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Irreversible investments, dynamic inconsistency and policy convergence

We study a model where two parties, one from the left and one from the right, compete for position. The election is to be held in the near future and the outcome is uncertain. Prior to the election, the members of both parties nominate their prime ministerial candidates. Investors care about the outcome since they may invest in irreversible domestic production capital. We find that there is political convergence in the nomination process. In some circumstances, it is only the median voter of the left-wing party that elects a more moderate candidate. In other instances, the members of both parties nominate more "conservative" candidates, but there is still convergence. We also show that a higher probability of the left winning the election increases the degree of convergence, while a more globalised economy (greater capital mobility) reduces it.

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Paper provided by University of Bergen, Department of Economics in its series Working Papers in Economics with number 02/07.

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Length: 21 pages
Date of creation: 27 Jan 2008
Date of revision:
Handle: RePEc:hhs:bergec:2007_002
Contact details of provider: Postal: Institutt for √łkonomi, Universitetet i Bergen, Postboks 7802, 5020 Bergen, Norway
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  1. Abel, Andrew B. & Eberly, Janice C., 1999. "The effects of irreversibility and uncertainty on capital accumulation," Journal of Monetary Economics, Elsevier, vol. 44(3), pages 339-377, December.
  2. Alesina, Alberto & Perotti, Roberto, 1996. "Income distribution, political instability, and investment," European Economic Review, Elsevier, vol. 40(6), pages 1203-1228, June.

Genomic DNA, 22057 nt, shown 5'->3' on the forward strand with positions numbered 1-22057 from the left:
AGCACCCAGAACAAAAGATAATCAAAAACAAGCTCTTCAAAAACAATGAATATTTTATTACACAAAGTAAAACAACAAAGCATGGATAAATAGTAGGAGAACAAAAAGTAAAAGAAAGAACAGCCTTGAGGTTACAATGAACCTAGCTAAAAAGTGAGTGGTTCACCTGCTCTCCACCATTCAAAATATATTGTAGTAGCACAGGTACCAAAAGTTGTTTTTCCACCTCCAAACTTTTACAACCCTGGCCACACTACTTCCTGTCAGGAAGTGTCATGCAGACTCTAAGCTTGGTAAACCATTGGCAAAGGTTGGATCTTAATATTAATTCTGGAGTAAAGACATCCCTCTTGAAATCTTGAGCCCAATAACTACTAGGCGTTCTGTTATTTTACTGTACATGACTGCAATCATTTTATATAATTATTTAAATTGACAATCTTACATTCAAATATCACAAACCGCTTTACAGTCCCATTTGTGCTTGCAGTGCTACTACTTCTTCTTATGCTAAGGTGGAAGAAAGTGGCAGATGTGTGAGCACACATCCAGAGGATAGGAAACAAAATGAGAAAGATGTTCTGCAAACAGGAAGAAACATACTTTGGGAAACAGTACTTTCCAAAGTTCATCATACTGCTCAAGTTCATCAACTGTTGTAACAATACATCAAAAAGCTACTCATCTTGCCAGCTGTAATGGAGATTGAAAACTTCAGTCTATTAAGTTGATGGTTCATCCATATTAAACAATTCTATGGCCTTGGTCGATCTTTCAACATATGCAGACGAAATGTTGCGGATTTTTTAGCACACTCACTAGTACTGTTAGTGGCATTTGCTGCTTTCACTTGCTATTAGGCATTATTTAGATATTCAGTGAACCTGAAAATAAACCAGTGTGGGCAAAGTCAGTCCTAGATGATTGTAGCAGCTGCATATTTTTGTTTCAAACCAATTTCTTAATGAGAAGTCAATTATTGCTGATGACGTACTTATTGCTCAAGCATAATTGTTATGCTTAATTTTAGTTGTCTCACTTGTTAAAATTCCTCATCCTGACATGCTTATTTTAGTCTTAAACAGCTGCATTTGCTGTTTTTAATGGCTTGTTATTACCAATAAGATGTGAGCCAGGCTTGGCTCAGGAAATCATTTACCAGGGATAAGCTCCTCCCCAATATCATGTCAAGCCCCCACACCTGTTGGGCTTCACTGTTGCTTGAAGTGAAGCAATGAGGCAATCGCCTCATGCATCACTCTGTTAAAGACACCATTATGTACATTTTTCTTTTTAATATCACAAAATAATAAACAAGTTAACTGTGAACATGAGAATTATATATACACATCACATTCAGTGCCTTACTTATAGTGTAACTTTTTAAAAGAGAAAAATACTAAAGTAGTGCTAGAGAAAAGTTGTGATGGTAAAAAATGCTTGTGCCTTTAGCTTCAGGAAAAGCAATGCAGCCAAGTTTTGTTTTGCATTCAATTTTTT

3. Alberto Alesina & Guido Tabellini, 1988. "External Debt, Capital Flight and Political Risk," NBER Working Papers 2610, National Bureau of Economic Research, Inc.
  4. Persson, Torsten & Tabellini, Guido, 1992. "The Politics of 1992: Fiscal Policy and European Integration," Review of Economic Studies, Wiley Blackwell, vol. 59(4), pages 689-701, October.
  5. Alberto Alesina & Roberto Perotti, 1995. "Fiscal Expansions and Fiscal Adjustments in OECD Countries," NBER Working Papers 5214, National Bureau of Economic Research, Inc.
  6. Tabellini, Guido & Alesina, Alberto, 1990. "A Positive Theory of Fiscal Deficits and Government Debt," Scholarly Articles 3612769, Harvard University Department of Economics.
  7. Rogoff, Kenneth, 1985. "The Optimal Degree of Commitment to an Intermediate Monetary Target," The Quarterly Journal of Economics, MIT Press, vol. 100(4), pages 1169-89, November.
  8. Bernanke, Ben S, 1983. "Irreversibility, Uncertainty, and Cyclical Investment," The Quarterly Journal of Economics, MIT Press, vol. 98(1), pages 85-106, February.
  9. Aizenman, Joshua & Marion, Nancy, 1999. "Volatility and Investment: Interpreting Evidence from Developing Countries," Economica, London School of Economics and Political Science, vol. 66(262), pages 157-79, May.
  10. Persson, Torsten & Tabellini, Guido, 1994. "Representative democracy and capital taxation," Journal of Public Economics, Elsevier, vol. 55(1), pages 53-70, September.
  11. Perotti, Roberto & Alesina, Alberto, 1996. "Income Distribution, Political Instability, and Investment," Scholarly Articles 4553018, Harvard University Department of Economics.
  12. Hagen, Rune Jansen, 2002. "The electoral politics of public sector institutional reform," European Journal of Political Economy, Elsevier, vol. 18(3), pages 449-473, September.
  13. G Milesi-Feretti, 1991. "Do Good or Do Well? Public Debt Management in a Two-Party Economy," CEP Discussion Papers dp0053, Centre for Economic Performance, LSE.
  14. Nauro F. Campos & Jeffrey B. Nugent, 2003. "Aggregate Investment and Political Instability: An Econometric Investigation," Economica, London School of Economics and Political Science, vol. 70(279), pages 533-549, 08.
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